Saqlain Haider is looking forward to testing himself against international opposition again after admitting he was left hurt having been overlooked for last month’s Netherlands series.
The 30-year-old wicket-keeper/ batsman has been named in the 14-man squad for the Namibia tour later this month.
The UAE will face the African side in the four-day ICC Intercontinental Cup in Windhoek next Saturday, as well as two 50-over matches in the World Cricket League on September 21 and 23.
It marks a return to the national team after Haider was not part of the travelling party which won the 50-over series 2-1 against the Dutch in July. Although he was pleased with the result, he was left frustra-ted he could play no part in Amsterdam and has now vowed to deliver his best against Namibia.
“I feel so happy to be back in the squad for this Namibia tour,” said Haider, who was part of the Asia Cup and 2015 World Cup squads.
“I felt very upset when I was not picked in the squad for the Netherlands tour but my family and friends give me a great support during that time. They pushed me to work more harder in training.”
The last time he represented the UAE, he scored a brilliant century as the team beat Papua New Guinea by nine wickets in their last I-Cup outing in April, in Abu Dhabi.
That feat was more remarkable considering he was studying for an MBA as well as working full-time.
It’s a role he has to continue to juggle with today, but he insists that’s no reason why he can’t replicate his success.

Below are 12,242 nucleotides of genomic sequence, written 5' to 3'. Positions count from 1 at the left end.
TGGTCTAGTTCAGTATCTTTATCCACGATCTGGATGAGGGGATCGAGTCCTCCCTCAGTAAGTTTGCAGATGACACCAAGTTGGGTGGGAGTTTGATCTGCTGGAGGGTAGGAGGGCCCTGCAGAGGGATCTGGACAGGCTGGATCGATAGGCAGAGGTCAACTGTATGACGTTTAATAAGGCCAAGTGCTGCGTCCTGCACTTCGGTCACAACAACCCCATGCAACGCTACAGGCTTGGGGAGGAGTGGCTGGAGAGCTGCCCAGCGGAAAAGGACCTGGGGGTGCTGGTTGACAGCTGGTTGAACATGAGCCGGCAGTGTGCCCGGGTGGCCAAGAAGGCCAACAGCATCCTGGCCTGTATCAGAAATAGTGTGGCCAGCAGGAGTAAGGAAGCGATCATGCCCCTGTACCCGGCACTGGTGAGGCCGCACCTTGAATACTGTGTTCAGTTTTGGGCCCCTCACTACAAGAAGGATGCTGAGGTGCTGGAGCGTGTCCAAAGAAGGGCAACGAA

He said: “Scoring that century was one of the best moments of my life and it was tough because I was studying and working also, while also having to train. That gives me confidence and I’m really confident I can perform well on this tour.”
Head coach Dougie Brown has been impressed with Haider’s efforts and has hinted he could well be behind the stumps in the I-Cup match next Saturday.
“He’s been absolutely great,” said the 47-year-old. “He works very quietly and is very professional.
“The way he batted against PNG in that four-day game was just outstanding. It’s still early days but the thinking is that he might take the gloves in the four-day game and Shabbir takes the one-day games. If there’s any injury, both are capable batsmen. It’s exciting that there’s healthy competition for places.”
The ICC Academy (ICCA) will hold their first-ever trials for youngsters to earn a fully-funded scholarship this weekend as part of their plans in enhancing their grassroots programmes for budding cricketers in the UAE.
Boys aged between 12-18 will have a chance to impress on Saturday from 14:00 and those who catch the eye of the ICCA coaches will be rewarded with one of 12 paid scholarship into their Warriors Emerging Players Programme this season.
The Dubai-based venue is already an established cricketing centre and home of the UAE national team thanks to their state-of-the-art facilities. Their Babyshop Cricket Cubs and Warrior coaching programmes for youngsters have also been successful.
However, Will Kitchen, general manager at ICCA, says they want to build on this success by giving more opportunities for children including rewarding talented cricketers with a paid scholarship.
“The whole of the UAE is essentially privatised whether it’s schooling or healthcare, so barriers to a venue like ours can be pricey,” he said.
“We want to overcome that with fully-funded scholarships.
“That hopefully removes that barrier to costs to the venue and we’re looking for people who have that X-factor. Young players who show real point of difference whether it’s their desire or something we can see in terms of their physical attributes.
“We want to open our doors to those people who could be potentially be outstanding players who might not be able to come to the academy on the basis of costs. We are funding those ourselves. It’s a considerable investment for us but it will be a big benefit.”
While the scholarships form a key part in promoting grassroots cricket, so is coaching.